- (1875-1964)Burma's premier nationalist writer. He received a traditional monastic education and is said to have witnessed British troops taking King Thibaw and Queen Supayalat off to exile in India at the end of the Third Anglo-Burmese War while living at a monastery in Mandalay. He began a journalistic career in 1894 when he became editor of Myanma Nezin (Myanma Daily) in Moulmein (Mawlamyine) and served as editor of Thuriya (The Sun), one of the major Burmese (Myanmar) language newspapers established during the colonial period, between its inception in 1911 and 1921. He also became a professor at the "National University" established as part of the National Schools movement in 1921, but subsequently returned to journalism. During the late 1930s, he was mentor and leader of the mainstream faction of the Dobama Asiayone. Despite his traditional upbringing and strong Buddhist beliefs, he seems to have been very receptive to the leftwing ideas of the young Thakins, including Aung San; in reaction to this, a right-wing Ba Sein-Tun Oke faction broke away from the mainstream Dobama in 1939.Kodaw Hmaing's best-known writings are his tikas (long essays or commentaries), which criticized British rule and those Burmese politicians who cooperated with it. In Boh Tika ("On Europeans"), published in 1913, he criticized those Burmese women who married foreign men out of economic necessity. In Thakin Tika, written in 1935, he proclaimed his support for the Dobama Asiayone.See also Literature, Burmese /Modern.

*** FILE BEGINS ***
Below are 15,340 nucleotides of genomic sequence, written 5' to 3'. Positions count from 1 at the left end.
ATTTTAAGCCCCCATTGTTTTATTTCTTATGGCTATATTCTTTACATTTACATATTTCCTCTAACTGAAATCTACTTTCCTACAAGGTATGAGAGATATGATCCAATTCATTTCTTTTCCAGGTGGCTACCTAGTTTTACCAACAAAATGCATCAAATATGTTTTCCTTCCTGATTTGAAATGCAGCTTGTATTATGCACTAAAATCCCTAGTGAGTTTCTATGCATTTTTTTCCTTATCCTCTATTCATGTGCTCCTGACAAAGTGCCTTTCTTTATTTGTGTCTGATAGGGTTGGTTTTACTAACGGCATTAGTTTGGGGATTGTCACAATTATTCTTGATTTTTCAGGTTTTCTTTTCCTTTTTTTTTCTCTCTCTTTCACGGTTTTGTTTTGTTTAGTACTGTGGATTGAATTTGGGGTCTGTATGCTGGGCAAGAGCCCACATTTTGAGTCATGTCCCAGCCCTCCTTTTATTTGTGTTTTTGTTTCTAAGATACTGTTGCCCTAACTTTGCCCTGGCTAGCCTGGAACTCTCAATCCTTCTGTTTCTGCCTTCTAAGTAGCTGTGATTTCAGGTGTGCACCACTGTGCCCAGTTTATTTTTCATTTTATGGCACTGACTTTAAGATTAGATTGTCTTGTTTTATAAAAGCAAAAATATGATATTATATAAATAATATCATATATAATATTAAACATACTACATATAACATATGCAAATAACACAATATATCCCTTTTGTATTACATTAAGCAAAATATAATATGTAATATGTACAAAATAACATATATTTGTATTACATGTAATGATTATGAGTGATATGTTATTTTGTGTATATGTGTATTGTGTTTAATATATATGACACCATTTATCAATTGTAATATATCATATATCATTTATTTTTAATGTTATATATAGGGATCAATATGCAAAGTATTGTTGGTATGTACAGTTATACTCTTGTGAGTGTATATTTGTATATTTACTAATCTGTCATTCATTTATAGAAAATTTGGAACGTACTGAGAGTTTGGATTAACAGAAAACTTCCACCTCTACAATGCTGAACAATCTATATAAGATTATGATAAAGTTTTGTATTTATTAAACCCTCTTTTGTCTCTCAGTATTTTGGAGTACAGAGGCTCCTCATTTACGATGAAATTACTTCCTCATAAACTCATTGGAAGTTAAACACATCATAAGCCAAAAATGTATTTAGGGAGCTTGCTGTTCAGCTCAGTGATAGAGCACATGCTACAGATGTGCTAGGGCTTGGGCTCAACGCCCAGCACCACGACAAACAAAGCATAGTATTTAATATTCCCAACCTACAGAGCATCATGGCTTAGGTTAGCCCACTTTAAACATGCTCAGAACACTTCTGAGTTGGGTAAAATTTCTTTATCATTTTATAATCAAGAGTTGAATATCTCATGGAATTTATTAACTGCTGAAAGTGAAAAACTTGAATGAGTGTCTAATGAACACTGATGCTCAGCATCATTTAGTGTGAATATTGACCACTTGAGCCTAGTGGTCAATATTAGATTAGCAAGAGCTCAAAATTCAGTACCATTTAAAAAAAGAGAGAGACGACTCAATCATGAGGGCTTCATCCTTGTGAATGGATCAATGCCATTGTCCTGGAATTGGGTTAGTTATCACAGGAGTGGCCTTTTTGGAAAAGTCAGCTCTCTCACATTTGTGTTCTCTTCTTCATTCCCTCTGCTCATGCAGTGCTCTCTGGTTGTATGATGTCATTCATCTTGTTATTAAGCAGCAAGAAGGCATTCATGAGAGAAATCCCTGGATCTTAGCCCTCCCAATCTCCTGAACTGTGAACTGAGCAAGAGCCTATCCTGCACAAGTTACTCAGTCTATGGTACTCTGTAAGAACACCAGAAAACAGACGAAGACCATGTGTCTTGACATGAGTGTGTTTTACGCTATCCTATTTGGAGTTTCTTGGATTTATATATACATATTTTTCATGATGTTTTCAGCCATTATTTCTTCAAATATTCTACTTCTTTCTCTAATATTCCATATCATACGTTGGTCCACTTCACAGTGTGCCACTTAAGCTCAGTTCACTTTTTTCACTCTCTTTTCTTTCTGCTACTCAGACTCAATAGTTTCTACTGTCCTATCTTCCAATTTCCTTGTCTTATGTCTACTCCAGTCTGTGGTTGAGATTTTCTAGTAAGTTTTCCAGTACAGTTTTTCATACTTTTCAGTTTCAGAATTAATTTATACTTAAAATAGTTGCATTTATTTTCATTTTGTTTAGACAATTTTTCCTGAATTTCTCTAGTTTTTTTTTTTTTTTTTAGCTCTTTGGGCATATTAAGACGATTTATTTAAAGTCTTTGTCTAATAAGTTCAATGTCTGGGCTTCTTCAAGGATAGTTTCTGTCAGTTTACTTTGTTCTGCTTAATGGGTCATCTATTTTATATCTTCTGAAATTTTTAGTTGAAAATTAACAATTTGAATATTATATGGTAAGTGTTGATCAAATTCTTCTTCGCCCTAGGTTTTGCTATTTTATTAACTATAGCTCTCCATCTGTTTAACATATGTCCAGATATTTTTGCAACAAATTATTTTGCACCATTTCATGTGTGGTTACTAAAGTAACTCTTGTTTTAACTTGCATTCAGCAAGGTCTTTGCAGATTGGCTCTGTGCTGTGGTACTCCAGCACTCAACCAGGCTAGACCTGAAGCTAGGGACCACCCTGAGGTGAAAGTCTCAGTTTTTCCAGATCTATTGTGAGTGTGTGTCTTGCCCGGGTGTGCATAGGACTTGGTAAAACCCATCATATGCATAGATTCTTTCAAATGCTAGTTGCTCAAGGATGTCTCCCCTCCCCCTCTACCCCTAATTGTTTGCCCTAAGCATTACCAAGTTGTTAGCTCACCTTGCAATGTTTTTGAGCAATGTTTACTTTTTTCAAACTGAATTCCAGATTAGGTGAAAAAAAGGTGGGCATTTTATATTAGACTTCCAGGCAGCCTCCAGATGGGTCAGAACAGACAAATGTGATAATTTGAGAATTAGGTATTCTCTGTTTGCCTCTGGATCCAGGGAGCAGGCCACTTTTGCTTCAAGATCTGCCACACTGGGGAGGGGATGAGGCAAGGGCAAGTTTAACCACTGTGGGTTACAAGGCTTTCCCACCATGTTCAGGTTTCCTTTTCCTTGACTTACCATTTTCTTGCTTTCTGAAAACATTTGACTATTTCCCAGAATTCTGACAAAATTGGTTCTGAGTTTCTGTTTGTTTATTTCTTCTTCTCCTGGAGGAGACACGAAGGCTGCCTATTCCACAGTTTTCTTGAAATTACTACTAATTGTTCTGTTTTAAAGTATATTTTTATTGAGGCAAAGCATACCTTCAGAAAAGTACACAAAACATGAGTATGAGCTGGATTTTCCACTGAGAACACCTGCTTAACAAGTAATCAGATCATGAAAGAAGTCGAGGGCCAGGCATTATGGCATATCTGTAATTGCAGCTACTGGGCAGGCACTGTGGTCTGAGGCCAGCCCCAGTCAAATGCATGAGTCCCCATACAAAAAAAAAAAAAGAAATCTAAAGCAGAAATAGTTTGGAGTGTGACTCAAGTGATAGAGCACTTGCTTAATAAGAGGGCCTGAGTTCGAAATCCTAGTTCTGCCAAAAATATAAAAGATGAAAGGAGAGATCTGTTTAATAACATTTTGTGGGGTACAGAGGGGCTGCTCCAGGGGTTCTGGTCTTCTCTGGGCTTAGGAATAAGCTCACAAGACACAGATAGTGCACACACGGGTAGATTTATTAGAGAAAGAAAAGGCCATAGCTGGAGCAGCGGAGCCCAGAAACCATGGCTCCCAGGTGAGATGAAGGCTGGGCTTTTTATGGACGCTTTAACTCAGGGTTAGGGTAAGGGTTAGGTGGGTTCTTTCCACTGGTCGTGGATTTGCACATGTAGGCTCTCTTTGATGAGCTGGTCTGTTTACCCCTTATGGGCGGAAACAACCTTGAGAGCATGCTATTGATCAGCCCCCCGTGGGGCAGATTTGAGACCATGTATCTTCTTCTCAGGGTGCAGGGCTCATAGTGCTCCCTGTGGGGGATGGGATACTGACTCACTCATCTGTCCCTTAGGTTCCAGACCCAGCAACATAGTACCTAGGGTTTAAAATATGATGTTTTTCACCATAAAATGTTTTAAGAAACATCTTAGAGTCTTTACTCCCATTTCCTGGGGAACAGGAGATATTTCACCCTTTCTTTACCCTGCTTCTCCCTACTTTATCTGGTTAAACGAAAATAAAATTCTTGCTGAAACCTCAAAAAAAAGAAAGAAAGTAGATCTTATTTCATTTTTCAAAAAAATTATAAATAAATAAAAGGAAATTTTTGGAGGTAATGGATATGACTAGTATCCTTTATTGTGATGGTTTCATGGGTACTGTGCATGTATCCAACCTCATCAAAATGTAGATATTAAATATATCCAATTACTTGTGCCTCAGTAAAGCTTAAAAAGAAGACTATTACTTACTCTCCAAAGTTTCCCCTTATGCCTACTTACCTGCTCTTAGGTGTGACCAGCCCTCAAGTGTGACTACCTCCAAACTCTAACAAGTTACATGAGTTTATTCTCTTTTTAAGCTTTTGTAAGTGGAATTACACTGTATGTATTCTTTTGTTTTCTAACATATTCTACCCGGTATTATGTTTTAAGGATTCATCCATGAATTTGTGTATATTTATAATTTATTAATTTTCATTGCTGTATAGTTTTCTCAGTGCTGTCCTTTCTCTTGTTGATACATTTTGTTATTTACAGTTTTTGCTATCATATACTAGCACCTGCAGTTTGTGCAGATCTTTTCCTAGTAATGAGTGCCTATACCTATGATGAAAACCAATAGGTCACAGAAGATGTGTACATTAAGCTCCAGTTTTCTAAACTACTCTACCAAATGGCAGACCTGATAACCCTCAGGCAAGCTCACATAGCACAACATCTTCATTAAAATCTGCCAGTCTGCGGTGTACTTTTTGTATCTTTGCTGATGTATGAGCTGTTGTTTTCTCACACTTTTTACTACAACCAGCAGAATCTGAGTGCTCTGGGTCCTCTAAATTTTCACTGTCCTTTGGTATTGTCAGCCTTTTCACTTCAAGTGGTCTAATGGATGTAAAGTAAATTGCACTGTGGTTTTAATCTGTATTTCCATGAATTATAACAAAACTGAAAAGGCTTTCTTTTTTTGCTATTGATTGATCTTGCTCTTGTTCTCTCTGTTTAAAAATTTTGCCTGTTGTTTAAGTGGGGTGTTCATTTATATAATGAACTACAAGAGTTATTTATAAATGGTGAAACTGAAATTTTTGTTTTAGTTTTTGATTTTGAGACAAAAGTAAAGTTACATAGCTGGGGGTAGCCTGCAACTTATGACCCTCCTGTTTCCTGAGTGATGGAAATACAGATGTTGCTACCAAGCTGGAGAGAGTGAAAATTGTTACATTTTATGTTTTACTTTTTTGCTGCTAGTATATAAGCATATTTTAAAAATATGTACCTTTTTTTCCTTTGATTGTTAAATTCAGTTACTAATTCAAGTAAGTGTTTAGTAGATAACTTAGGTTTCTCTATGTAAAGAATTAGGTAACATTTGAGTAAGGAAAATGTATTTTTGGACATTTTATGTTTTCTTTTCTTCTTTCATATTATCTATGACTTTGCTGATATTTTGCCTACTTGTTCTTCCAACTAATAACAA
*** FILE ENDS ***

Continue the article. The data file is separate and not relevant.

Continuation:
Historical Dictionary of Burma (Myanmar). Donald M. Seekins . 2014.